Behind the closed doors of those institutions, which for all intents and purposes were prisons, the inmates were part of Grand Experiments. Many of them involved electricity and/or medications. Truthfully, we know little about what really went on inside those walls but it’s fair to say that the first “subjects” in the initial “clinical trials” of so-called “therapeutics” for “mental illnesses” were not exactly willing subjects and had zero protection through checks and balances; it was a free-for-all for the experimenters!
Scary as it seems, it hasn’t changed all that much. As you’ll see in the video, the experimenters just adapted to changing times and their guinea pigs happen to be walking the streets now!
Where things are different today is there are no more “Mental Institutions”. There are lots of people who are suffering mental illnesses but they are “controlled” by medications which means they are kept functional through chemistry. Functional enough to live on their own, anyway, mostly supported by welfare programs. At any rate, they’re amongst us now and they’re part of another Grand Experiment. For far too many of these people, unfortunately, when they run out of meds they end up homeless. This is part and parcel of our work in EMS; tending to their real or imagined needs.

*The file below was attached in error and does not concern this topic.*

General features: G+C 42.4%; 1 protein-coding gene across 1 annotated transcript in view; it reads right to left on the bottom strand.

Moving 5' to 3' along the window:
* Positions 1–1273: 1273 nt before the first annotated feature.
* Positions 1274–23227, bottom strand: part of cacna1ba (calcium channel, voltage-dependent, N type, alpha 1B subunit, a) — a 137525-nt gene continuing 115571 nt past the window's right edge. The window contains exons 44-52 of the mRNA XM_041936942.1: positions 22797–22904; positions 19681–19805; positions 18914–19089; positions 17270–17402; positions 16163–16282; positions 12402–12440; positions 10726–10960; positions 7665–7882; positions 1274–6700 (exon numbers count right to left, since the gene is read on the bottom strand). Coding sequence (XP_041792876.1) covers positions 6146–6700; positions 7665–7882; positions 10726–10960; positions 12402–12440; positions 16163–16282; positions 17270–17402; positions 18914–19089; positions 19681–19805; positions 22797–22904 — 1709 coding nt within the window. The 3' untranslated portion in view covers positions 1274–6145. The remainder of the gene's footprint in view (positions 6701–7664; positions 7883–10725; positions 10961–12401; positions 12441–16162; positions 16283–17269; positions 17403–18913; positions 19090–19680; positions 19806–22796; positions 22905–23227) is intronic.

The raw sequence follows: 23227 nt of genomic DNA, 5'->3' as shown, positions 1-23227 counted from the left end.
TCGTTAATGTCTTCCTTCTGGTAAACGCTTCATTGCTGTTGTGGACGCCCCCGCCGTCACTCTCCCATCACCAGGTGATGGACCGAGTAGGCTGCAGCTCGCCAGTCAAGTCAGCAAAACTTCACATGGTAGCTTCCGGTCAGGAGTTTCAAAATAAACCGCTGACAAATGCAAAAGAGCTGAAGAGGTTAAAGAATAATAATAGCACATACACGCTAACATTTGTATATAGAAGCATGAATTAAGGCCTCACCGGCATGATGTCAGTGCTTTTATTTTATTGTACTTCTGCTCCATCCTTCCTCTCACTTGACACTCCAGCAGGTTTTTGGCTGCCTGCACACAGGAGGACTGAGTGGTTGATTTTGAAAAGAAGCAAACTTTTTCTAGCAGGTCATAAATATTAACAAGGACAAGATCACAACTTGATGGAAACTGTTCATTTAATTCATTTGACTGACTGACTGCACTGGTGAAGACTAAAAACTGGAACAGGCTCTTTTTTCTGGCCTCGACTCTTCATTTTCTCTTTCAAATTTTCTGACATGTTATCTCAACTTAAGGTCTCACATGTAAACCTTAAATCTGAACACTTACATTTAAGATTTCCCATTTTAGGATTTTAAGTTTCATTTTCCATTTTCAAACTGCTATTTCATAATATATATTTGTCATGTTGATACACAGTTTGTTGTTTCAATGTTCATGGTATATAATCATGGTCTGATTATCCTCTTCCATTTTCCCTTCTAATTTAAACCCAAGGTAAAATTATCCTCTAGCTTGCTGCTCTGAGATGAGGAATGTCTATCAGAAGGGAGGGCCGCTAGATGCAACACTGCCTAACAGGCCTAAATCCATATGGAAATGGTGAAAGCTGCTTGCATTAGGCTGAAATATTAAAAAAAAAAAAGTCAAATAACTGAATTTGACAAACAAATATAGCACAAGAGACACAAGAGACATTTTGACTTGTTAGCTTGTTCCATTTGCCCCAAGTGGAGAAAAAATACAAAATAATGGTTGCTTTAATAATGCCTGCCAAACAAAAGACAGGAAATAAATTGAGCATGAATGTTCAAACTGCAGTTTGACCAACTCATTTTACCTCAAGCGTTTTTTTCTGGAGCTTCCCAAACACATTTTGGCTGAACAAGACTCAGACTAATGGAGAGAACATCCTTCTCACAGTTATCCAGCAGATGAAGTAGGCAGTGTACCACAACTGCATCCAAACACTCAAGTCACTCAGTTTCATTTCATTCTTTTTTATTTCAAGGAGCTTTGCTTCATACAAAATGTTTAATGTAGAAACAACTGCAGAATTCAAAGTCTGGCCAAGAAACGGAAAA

Have you noticed the enormous percentage of our population who are using drugs once reserved for only the most severely afflicted! What do you think? If drugs had not replaced the institutions, would there be that many more institutions to accommodate our mentally ill today? Their numbers are growing fast, aren’t they; why is that?
Could it be the tremendous leap in advertising we’re exposed to through the pharmaceutical industry is contributing to this explosion? Can you see that people are being instructed on symptoms to look for (of mental illness), told what medications might be useful and then instructed to ”Ask your doctor!” Just turn on your T.V., listen to your radio, open a magazine or check in with a computer screen of some sort!
Continual, repeated exposure in all media is not about “ask”, it’s about creation of demand; Successful Advertising 101!